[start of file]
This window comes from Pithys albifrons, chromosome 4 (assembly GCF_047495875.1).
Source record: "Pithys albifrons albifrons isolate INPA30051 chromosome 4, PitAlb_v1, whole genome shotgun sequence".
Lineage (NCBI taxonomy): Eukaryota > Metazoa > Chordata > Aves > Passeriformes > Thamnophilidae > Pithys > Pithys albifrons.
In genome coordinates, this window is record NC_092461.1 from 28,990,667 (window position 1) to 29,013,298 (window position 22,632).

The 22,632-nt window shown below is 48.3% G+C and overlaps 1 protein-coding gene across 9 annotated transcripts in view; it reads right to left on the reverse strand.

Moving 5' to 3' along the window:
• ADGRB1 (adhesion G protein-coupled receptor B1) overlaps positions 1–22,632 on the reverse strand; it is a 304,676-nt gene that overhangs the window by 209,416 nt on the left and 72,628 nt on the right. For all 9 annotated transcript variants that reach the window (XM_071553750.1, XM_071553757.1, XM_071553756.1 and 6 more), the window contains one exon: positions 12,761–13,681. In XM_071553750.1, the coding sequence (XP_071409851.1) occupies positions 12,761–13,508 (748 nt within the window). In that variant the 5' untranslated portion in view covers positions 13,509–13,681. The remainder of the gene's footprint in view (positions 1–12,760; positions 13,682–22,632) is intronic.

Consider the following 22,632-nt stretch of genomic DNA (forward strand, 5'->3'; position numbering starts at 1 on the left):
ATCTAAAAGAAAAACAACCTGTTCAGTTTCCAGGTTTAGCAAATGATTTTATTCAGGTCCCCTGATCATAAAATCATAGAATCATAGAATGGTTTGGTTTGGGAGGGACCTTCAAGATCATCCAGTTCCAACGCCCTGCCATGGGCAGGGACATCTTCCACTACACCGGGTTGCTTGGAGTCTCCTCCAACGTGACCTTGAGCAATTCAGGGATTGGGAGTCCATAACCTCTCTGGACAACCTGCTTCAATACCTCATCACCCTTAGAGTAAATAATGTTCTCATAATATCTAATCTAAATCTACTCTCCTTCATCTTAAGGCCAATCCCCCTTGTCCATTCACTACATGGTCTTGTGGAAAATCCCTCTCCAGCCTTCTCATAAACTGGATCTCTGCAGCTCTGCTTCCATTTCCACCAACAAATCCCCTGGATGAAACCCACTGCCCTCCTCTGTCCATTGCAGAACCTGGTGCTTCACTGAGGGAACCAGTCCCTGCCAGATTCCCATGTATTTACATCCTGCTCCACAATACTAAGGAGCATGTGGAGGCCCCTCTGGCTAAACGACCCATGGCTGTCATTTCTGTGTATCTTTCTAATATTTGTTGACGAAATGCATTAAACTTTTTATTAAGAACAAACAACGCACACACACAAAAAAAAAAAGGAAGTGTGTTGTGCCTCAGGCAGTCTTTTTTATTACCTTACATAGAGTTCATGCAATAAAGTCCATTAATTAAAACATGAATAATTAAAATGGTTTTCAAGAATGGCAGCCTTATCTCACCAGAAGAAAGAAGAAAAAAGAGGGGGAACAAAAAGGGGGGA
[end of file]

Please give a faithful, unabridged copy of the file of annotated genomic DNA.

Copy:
This window comes from Pithys albifrons, chromosome 4 (assembly GCF_047495875.1).
Source record: "Pithys albifrons albifrons isolate INPA30051 chromosome 4, PitAlb_v1, whole genome shotgun sequence".
Lineage (NCBI taxonomy): Eukaryota > Metazoa > Chordata > Aves > Passeriformes > Thamnophilidae > Pithys > Pithys albifrons.
In genome coordinates, this window is record NC_092461.1 from 28,990,667 (window position 1) to 29,013,298 (window position 22,632).

The 22,632-nt window shown below is 48.3% G+C and overlaps 1 protein-coding gene across 9 annotated transcripts in view; it reads right to left on the reverse strand.

Moving 5' to 3' along the window:
• ADGRB1 (adhesion G protein-coupled receptor B1) overlaps positions 1–22,632 on the reverse strand; it is a 304,676-nt gene that overhangs the window by 209,416 nt on the left and 72,628 nt on the right. For all 9 annotated transcript variants that reach the window (XM_071553750.1, XM_071553757.1, XM_071553756.1 and 6 more), the window contains one exon: positions 12,761–13,681. In XM_071553750.1, the coding sequence (XP_071409851.1) occupies positions 12,761–13,508 (748 nt within the window). In that variant the 5' untranslated portion in view covers positions 13,509–13,681. The remainder of the gene's footprint in view (positions 1–12,760; positions 13,682–22,632) is intronic.

Consider the following 22,632-nt stretch of genomic DNA (forward strand, 5'->3'; position numbering starts at 1 on the left):
ATCTAAAAGAAAAACAACCTGTTCAGTTTCCAGGTTTAGCAAATGATTTTATTCAGGTCCCCTGATCATAAAATCATAGAATCATAGAATGGTTTGGTTTGGGAGGGACCTTCAAGATCATCCAGTTCCAACGCCCTGCCATGGGCAGGGACATCTTCCACTACACCGGGTTGCTTGGAGTCTCCTCCAACGTGACCTTGAGCAATTCAGGGATTGGGAGTCCATAACCTCTCTGGACAACCTGCTTCAATACCTCATCACCCTTAGAGTAAATAATGTTCTCATAATATCTAATCTAAATCTACTCTCCTTCATCTTAAGGCCAATCCCCCTTGTCCATTCACTACATGGTCTTGTGGAAAATCCCTCTCCAGCCTTCTCATAAACTGGATCTCTGCAGCTCTGCTTCCATTTCCACCAACAAATCCCCTGGATGAAACCCACTGCCCTCCTCTGTCCATTGCAGAACCTGGTGCTTCACTGAGGGAACCAGTCCCTGCCAGATTCCCATGTATTTACATCCTGCTCCACAATACTAAGGAGCATGTGGAGGCCCCTCTGGCTAAACGACCCATGGCTGTCATTTCTGTGTATCTTTCTAATATTTGTTGACGAAATGCATTAAACTTTTTATTAAGAACAAACAACGCACACACACAAAAAAAAAAAGGAAGTGTGTTGTGCCTCAGGCAGTCTTTTTTATTACCTTACATAGAGTTCATGCAATAAAGTCCATTAATTAAAACATGAATAATTAAAATGGTTTTCAAGAATGGCAGCCTTATCTCACCAGAAGAAAGAAGAAAAAAGAGGGGGAACAAAAAGGGGGGA